How to Be a Great Leader

The greatest leaders have a clear deeply-held life purpose they’ve defined for themselves.

The greatest leaders have a clear deeply-held life purpose they’ve defined for themselves.

By Ryan Allis, CEO of Connect

What Great Leaders Have in Common

“If your actions inspire others to dream more, learn more, do more and become more, you are a leader.” —John Quincy Adams

Great entrepreneurs and great leaders have one key characteristic in common: a passion for making a difference in the world and a clear vision for how they want to achieve this. If you have taken the time to really figure out what you want to achieve and you’re able to communicate it to others, you already have the most important skill a leader needs. (If you’re not clear about this critical question, go back and read How to Make Dreams Real and How to Find a Big Problem.)

The other leadership skills you will need can be learned—and the best place to learn them is on the job. I learned everything I know about leadership through trial and error, and through listening to my employees’ feedback. I still have a lot to learn, and I consider developing my leadership skills to be a lifetime project that I’ll be engaged in for as long as I’m in business. At the end of the day, your abilities as a leader, along with your abilities as a communicator, end up directly impacting your ability to make change in the world and inspire others to achieve great things with you.

If you’re reading The Startup Guide, chances are you’re an entrepreneur, or aspire to be one. As such, you’re also likely to be in a position of leadership—at least, if you’re successful. But while you may have the vision, passion, and drive to be a great entrepreneur, you’ll need to learn other skills to be a great leader not just a great hacker, a great salesperson, and a great marketer.

25 Leadership Lessons I’ve Learned

“You work hard to develop your product or service. You fight to solve your financial issues. You go out and promote your business and sell your product. But you don’t think enough about leading your own people and finding the best staff.” John Maxwell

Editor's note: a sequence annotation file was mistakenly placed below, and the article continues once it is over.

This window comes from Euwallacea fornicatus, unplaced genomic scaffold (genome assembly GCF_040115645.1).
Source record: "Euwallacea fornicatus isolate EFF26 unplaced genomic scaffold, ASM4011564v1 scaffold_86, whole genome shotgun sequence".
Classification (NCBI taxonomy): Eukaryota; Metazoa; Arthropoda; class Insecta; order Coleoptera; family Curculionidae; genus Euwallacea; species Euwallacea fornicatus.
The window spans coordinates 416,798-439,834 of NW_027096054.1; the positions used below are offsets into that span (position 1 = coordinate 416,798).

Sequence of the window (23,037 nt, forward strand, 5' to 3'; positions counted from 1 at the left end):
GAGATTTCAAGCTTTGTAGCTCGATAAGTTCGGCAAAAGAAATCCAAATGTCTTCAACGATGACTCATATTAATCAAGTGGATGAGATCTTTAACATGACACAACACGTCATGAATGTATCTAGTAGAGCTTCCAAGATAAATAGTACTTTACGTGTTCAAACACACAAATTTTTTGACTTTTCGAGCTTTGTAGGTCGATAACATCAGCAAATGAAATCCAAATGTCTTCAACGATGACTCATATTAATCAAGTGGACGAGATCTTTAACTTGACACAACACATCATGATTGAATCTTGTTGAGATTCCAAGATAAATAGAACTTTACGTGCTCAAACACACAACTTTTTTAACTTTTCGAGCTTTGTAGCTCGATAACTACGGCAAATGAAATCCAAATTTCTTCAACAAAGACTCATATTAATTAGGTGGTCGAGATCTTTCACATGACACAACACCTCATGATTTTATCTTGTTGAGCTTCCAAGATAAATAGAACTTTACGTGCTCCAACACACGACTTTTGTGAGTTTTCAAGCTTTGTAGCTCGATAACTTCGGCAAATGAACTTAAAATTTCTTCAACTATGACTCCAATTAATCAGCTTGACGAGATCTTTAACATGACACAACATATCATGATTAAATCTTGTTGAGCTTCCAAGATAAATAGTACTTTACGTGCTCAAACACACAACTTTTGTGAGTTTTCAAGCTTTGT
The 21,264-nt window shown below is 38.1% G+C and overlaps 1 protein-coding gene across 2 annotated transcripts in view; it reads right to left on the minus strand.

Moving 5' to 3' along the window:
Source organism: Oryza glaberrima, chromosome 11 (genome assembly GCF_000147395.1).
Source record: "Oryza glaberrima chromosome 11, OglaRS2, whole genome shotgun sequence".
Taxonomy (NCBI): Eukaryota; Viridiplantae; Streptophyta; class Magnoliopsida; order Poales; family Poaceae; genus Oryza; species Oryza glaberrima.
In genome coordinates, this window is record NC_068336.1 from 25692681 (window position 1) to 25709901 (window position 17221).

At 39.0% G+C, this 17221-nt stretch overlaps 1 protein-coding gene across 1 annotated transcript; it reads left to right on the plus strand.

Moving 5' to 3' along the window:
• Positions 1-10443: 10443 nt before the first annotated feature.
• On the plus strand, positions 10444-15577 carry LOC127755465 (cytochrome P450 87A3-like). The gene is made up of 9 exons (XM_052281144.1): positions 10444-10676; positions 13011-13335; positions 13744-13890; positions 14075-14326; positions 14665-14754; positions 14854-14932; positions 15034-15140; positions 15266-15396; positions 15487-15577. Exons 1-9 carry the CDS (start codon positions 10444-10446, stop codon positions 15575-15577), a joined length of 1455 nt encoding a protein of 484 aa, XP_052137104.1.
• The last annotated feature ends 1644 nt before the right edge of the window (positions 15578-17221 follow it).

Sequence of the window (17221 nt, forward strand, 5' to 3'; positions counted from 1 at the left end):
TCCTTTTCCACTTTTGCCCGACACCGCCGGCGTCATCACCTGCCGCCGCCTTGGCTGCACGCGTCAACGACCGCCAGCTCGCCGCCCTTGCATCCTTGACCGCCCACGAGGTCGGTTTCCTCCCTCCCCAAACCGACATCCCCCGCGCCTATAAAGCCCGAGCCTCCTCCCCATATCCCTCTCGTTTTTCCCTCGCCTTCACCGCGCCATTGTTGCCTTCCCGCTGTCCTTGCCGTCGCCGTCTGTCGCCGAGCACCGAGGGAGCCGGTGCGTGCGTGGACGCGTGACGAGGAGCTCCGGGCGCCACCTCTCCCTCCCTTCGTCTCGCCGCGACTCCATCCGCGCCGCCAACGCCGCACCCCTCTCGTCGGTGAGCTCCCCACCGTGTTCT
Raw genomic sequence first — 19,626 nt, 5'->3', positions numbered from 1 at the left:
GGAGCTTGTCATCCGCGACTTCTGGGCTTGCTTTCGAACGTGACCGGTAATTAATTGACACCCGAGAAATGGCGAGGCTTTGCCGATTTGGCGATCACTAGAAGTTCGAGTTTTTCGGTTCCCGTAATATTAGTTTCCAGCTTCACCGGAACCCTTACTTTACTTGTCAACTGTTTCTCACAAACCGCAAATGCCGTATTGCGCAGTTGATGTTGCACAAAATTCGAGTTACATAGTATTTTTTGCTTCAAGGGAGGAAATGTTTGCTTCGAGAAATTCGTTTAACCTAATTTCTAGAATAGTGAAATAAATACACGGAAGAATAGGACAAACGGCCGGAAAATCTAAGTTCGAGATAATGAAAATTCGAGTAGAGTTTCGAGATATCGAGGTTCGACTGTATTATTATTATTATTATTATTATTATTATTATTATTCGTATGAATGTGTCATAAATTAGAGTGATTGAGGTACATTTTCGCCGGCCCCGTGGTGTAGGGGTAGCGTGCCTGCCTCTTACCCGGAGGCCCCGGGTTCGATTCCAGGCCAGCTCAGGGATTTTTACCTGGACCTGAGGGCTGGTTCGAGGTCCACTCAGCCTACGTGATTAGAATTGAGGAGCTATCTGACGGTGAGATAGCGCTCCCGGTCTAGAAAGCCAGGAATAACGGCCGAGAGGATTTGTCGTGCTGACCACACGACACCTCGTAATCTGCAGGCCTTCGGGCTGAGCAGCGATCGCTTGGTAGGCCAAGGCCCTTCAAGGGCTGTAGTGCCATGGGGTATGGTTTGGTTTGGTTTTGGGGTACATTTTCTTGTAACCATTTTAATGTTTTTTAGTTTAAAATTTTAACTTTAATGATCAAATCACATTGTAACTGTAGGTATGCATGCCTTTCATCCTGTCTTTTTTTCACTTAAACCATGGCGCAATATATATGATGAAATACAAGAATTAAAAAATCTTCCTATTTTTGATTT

Here are 25 of the most important leadership lessons I’ve learned over the last ten years.

1. Make sure you’re passionate about what you are leading your team toward accomplishing. If you’re not passionate about achieving this goal, you’re leading the wrong organization. I’d say this is one of the most important lessons I’ve learned. If getting up that hill is something you’re not passionate about, it is going to be very hard to get up that hill. If you are not passionate or no longer passionate about the change you are working to making the world, you need to stop what you’re doing and find yourself an organization whose mission and purpose is aligned with your personal mission to make change in the world.

2. Surround yourself with people smarter than yourself, people of high integrity, and people passionate about achieving the same goal as you. It’s possible to inculcate passion, to take someone who is a highly competent, smart person and share with them—through stories and through your understanding of the world—why you’re passionate about what you’re doing. But it is so much easier if you seek out and identify in advance people who are highly competent who also are passionate about the same thing as you. If you can do that and build a team of people who are passionate, smart, and highly competent, you often can achieve things that you cannot even believe.

3. Only hire someone as a direct report if he/she can do the job at least twice as well as you could. If you’re hiring someone to take over as your chief operating officer, make sure they can run the ops of your company at least twice as well as you can. The same principle holds with marketing, finance, product management, customer service, sales, or any other position in your firm.

4. Avoid Micromanagement. One of the biggest mistakes I made as a young manager was being a micromanager. I would give unclear directions and then come back the next day and suggest minute changes, like adjusting the font size on something. I can only imagine that it was a bit frustrating working for me in those early days. If you follow the advice of Lesson 3 and hire people who can do their jobs twice as well as you, you won’t need to micromanage them. Your job is to help them set goals and hold them accountable to those goals, but not to interfere with how they achieve them.

5. Never have more than five or six direct reports. At one point, I ended up having eight direct reports at iContact, plus a five-person board of directors to manage. What I found is that with this many reports I wasn’t able to fill any of my main roles as CEO well: mentoring my reports, building the company, building the culture, developing the product, or running the day-to-day operations. Once I got to about 25 employees at iContact, it would have been very helpful to have a Chief Operating Officer to manage the operations of the company on a day-to-day basis and assure our achievement of our goals and our metrics so I could focus on strategy, product development, understanding the market, building culture, and raising capital—the things that I really enjoyed doing. A good structure (for me at least) is to have as my direct reports someone who runs finance, someone who runs people (HR), someone who runs operations, and someone who runs product, plus a great, amazing executive assistant. Then the rest of the team should be reporting to the chief operating officer.